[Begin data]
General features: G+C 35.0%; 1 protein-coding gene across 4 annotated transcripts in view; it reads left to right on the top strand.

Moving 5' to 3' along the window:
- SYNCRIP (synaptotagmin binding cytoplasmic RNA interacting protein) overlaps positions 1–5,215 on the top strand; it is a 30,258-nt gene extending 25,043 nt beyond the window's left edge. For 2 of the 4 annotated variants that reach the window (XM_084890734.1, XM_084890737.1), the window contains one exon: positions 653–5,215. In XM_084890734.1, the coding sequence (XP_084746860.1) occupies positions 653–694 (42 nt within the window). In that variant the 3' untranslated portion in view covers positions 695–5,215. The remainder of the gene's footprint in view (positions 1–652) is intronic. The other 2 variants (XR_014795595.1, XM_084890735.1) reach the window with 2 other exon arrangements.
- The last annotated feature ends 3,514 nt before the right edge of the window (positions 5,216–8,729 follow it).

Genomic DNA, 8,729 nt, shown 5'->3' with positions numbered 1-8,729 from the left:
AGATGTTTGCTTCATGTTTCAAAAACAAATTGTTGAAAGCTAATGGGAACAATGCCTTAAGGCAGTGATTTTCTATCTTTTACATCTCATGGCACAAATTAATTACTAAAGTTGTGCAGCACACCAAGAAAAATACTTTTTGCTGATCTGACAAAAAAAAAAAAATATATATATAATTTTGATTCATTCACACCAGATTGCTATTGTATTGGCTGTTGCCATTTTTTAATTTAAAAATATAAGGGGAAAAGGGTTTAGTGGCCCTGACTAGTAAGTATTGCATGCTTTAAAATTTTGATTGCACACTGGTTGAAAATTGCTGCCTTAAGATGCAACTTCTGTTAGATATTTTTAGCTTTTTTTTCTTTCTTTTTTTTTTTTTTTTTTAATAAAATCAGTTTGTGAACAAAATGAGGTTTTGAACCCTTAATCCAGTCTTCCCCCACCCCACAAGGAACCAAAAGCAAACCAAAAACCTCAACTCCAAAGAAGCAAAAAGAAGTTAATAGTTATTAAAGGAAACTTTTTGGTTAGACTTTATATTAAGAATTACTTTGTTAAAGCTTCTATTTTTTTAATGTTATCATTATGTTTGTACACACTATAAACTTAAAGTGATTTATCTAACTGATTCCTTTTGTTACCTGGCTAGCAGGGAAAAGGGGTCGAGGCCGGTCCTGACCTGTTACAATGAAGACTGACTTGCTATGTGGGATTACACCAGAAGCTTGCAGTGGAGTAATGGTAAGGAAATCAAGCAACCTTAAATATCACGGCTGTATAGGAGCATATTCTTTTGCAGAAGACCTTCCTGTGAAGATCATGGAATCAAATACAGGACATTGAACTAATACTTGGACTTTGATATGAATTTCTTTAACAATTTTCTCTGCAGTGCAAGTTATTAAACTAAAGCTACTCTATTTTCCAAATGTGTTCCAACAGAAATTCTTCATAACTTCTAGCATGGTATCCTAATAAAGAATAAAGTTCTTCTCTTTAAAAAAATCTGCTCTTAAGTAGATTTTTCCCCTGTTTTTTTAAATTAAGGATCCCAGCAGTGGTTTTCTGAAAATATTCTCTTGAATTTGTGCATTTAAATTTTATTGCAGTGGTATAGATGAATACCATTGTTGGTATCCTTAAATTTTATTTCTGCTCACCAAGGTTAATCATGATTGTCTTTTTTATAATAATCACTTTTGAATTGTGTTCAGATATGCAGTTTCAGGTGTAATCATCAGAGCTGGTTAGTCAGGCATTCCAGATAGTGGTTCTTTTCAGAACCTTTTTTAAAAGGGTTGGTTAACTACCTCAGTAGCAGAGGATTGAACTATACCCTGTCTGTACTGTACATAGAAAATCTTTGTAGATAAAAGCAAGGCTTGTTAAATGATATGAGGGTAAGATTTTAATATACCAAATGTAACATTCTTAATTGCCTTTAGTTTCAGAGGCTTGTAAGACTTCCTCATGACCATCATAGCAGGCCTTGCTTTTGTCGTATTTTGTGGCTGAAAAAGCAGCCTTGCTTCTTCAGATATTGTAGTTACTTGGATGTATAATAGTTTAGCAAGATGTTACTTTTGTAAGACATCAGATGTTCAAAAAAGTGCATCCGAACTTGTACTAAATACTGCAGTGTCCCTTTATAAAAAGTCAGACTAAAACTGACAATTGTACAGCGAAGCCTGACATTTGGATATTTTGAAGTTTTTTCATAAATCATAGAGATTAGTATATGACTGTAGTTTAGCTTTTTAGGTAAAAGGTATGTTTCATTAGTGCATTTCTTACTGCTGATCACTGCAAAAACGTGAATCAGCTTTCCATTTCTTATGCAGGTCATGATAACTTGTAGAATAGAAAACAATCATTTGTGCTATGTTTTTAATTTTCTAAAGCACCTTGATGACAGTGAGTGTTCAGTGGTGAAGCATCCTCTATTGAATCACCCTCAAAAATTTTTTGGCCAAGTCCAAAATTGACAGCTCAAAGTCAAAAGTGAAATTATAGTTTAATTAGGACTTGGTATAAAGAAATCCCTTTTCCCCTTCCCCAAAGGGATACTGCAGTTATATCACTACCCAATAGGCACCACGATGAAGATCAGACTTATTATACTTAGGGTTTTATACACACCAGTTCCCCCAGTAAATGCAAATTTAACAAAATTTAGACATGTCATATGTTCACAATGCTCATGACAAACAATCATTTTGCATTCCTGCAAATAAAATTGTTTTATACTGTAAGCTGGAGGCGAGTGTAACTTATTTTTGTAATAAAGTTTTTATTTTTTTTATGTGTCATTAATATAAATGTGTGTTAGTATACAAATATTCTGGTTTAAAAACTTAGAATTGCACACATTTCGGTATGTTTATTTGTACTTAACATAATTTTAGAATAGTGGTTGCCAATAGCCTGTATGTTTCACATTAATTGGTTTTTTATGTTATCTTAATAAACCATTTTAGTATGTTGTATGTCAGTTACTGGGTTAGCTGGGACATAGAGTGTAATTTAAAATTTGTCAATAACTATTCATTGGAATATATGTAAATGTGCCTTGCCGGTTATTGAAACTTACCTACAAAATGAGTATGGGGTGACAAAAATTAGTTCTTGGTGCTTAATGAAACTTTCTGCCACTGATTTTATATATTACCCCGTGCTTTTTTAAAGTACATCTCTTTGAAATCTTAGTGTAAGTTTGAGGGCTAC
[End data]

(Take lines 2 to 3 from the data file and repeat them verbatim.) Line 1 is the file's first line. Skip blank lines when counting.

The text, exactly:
Moving 5' to 3' along the window:
- SYNCRIP (synaptotagmin binding cytoplasmic RNA interacting protein) overlaps positions 1–5,215 on the top strand; it is a 30,258-nt gene extending 25,043 nt beyond the window's left edge. For 2 of the 4 annotated variants that reach the window (XM_084890734.1, XM_084890737.1), the window contains one exon: positions 653–5,215. In XM_084890734.1, the coding sequence (XP_084746860.1) occupies positions 653–694 (42 nt within the window). In that variant the 3' untranslated portion in view covers positions 695–5,215. The remainder of the gene's footprint in view (positions 1–652) is intronic. The other 2 variants (XR_014795595.1, XM_084890735.1) reach the window with 2 other exon arrangements.